For the past two decades, Somalia’s shredded and shell-shocked capital of Mogadishu has shown the world little more than recycled failures. Bad ideas, policies, and governments replaced by worse ones. Unmitigated piracy on its high seas, brutal civil war and tribal divisions, a governance system that has become almost synonymous with anarchy, Islamic extremists, kidnappings, and humanitarian catastrophes.
Most people would assume that one of the most dangerous places on earth, where both man and nature’s worst elements have destroyed and demoralized the population, would be a hopeless place to scour for good “ideas worth spreading.” But an independent group of Somalis see things differently.
Today, the TEDxMogadishu conference with the theme of "rebirth," aims to showcase the brighter side of Somalia.
An offshoot of TED – the global conference that holds powerful, inspiring, and “riveting talks” by the worlds most remarkable people, from former presidents to Nobel Prize winners – TEDx’s are independently organized conferences that stimulate dialogue and bring “TED-like experiences” to the local level. While they have been held in places from Baghdad to Bogotá, Harare to Hanoi, Mogadishu is perhaps the most daring – and risky.
Wave of optimism
“Rebirth” rides on the heels of a budding wave of optimism that the city is turning around, undergoing its own bizarre renaissance.
The Al Qaeda-linked terrorist network Al Shabab vanished from the capital city, the African Union’s 17,000 troops have brought a level of peace and security that was once unimaginable – helping expand the control of the Transitional Federal Government to more than just a city block – and the city is reveling in its longest period of sustained peace since 1991. Even Turkish Airlines has opened up direct flights to Mogadishu’s Aden Adde International Airport.
There’s no doubt the city is improving, and thousands of Somalis are returning home to open businesses, invest, and move their country forward.
Yet given Somalia’s unpredictability, any optimism must be measured. There hasn’t been a functioning government in decades, and things can change quickly. The day after The New York Times published a feature chronicling a “Taste of Hope in Somalia’s Battered Capital,” the newly reopened National Theater was attacked by a suicide bomber, killing 10, wounding dozens, and delivering a significant emotional blow to the city’s “rebirthing.”
While TEDx is being held in a secure location in Mogadishu at an address given only to participants, it is also being live streamed on the Web.
The conference is hosting a wide range of speakers from Mogadishu’s “higher society” – a chef, real estate developer, university founder, camel farmer, healthcare specialist, and journalist, are among those offering 15-minute talks in hopes of inspiring a nation. The only voices missing are perhaps the ones who control the throttle on the rest of society: pirates, politicians, extremists, and warlords, who often one and the same.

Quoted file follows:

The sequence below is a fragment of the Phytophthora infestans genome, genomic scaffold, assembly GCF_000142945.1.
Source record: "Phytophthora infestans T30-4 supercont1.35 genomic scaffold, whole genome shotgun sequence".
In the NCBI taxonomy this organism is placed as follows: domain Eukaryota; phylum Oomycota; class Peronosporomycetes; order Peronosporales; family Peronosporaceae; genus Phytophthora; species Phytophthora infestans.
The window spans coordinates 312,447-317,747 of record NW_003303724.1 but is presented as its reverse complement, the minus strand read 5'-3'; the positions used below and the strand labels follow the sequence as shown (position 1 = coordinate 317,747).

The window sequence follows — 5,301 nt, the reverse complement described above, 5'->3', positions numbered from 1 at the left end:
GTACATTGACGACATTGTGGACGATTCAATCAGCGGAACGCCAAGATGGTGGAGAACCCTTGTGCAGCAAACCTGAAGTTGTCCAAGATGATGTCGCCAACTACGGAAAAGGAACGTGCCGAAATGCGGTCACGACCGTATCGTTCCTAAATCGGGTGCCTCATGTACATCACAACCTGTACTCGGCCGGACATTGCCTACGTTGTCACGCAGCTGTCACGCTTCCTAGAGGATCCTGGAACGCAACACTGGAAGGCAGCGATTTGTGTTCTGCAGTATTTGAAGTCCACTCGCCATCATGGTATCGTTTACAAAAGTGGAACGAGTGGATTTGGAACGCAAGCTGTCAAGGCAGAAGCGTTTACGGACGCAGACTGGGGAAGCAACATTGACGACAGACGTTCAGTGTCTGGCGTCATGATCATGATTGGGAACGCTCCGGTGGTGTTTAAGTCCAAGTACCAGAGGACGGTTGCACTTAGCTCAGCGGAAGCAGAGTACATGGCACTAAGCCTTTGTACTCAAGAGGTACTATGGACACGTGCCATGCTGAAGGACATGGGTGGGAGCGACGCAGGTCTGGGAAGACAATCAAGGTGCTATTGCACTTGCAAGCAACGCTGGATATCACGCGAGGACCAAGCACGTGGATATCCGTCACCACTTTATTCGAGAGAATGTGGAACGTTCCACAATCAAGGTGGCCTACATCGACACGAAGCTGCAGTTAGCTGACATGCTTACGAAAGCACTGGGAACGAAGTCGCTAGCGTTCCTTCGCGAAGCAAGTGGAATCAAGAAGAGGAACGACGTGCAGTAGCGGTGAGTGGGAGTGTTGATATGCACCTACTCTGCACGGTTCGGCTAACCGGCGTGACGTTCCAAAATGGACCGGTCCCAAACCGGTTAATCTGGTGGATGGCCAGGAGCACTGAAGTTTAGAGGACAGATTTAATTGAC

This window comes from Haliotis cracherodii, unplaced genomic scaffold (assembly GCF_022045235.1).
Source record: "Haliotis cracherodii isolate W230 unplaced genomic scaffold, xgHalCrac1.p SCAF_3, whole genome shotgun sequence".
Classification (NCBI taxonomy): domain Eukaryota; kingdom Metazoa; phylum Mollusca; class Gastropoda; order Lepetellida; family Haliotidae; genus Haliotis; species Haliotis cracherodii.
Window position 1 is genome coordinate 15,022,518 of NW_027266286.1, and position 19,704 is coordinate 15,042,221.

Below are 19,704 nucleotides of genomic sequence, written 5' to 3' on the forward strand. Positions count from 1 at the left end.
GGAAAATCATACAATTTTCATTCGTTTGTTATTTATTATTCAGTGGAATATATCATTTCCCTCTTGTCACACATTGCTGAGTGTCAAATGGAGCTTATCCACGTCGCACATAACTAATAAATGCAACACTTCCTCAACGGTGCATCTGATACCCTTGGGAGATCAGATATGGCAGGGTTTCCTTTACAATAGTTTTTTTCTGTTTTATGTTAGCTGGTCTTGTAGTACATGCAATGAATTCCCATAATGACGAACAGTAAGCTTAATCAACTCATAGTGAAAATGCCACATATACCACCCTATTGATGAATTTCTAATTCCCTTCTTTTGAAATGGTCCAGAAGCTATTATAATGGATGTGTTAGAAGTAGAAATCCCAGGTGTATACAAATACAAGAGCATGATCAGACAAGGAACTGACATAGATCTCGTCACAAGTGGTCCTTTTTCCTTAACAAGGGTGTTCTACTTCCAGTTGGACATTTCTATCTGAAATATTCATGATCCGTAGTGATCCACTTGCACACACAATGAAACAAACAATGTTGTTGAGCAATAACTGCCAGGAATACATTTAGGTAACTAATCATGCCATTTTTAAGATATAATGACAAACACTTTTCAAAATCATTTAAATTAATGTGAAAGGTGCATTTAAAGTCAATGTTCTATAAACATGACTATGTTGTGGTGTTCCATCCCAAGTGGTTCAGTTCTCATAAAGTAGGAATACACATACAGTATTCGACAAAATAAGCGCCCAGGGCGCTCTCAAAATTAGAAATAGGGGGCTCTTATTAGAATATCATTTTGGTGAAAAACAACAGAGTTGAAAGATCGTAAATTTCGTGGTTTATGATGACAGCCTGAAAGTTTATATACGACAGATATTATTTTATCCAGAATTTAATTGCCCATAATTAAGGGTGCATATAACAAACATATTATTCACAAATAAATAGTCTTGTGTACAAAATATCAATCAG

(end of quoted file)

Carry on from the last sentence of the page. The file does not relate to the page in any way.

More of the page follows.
The organizers, like Liban Egal, a Somali emigrant to America who recently returned to found the First Somali Bank, the first commercial bank in the city since the country spiraled into chaos 21 years ago, are energized. “Just having this event is a success, no matter how the speakers or the audience turns out,” he says in an interview with the Monitor.
Clash of civilizations
Yet it’s hard to ignore the evident clash of civilizations. While TEDx exemplifies and promotes a world of optimism, embracing the limitless possibilities of technology, innovation, and inspiration to improve our world, one can only note that these things have been seemingly absent in Somalia.
For many Somalis, optimism is hoping there’s enough food to feed your family. There is barely enough infrastructure to power much in the way of technological advancements, and innovation is typically not a venture-backed effort to improve society, but a crudely hacked necessity to survive.
In fact, given the longstanding absence of a central bank, Mogadishu’s booming black market economy is probably the greatest sea of innovation in the country. But it’s likely you won’t find those innovators giving a TED Talk.
When explaining TEDxMogadishu, Liban says “surprise” is the most common response he receives. Somalia has offered the world no shortage of “surprises” over the years, yet more often then not they haven’t been pleasant ones. TEDx’s arrival in town – simply the fact that it can happen – shows that perhaps a “Rebirth” isn’t as far fetched as it may seem, and the tides may really, finally, be ebbing in Somalia’s favor.